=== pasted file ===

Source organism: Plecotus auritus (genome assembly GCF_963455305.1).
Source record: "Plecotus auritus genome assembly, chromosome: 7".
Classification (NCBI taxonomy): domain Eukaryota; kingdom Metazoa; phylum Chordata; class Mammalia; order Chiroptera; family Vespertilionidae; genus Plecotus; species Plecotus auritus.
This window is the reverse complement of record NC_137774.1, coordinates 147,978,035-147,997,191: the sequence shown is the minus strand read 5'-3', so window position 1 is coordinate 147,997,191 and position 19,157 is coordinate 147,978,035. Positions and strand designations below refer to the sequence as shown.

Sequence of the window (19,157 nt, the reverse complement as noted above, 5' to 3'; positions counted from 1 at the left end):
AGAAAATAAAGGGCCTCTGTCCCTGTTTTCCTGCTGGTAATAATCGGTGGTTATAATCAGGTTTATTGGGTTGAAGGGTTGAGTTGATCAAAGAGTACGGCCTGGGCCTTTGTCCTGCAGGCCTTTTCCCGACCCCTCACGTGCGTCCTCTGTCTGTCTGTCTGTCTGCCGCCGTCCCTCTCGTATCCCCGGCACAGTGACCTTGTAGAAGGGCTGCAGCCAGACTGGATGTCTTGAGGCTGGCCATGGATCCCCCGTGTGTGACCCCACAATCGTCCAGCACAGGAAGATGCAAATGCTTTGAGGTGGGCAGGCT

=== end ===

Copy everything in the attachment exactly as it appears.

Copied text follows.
Source organism: Plecotus auritus (genome assembly GCF_963455305.1).
Source record: "Plecotus auritus genome assembly, chromosome: 7".
Classification (NCBI taxonomy): domain Eukaryota; kingdom Metazoa; phylum Chordata; class Mammalia; order Chiroptera; family Vespertilionidae; genus Plecotus; species Plecotus auritus.
This window is the reverse complement of record NC_137774.1, coordinates 147,978,035-147,997,191: the sequence shown is the minus strand read 5'-3', so window position 1 is coordinate 147,997,191 and position 19,157 is coordinate 147,978,035. Positions and strand designations below refer to the sequence as shown.

Sequence of the window (19,157 nt, the reverse complement as noted above, 5' to 3'; positions counted from 1 at the left end):
AGAAAATAAAGGGCCTCTGTCCCTGTTTTCCTGCTGGTAATAATCGGTGGTTATAATCAGGTTTATTGGGTTGAAGGGTTGAGTTGATCAAAGAGTACGGCCTGGGCCTTTGTCCTGCAGGCCTTTTCCCGACCCCTCACGTGCGTCCTCTGTCTGTCTGTCTGTCTGCCGCCGTCCCTCTCGTATCCCCGGCACAGTGACCTTGTAGAAGGGCTGCAGCCAGACTGGATGTCTTGAGGCTGGCCATGGATCCCCCGTGTGTGACCCCACAATCGTCCAGCACAGGAAGATGCAAATGCTTTGAGGTGGGCAGGCT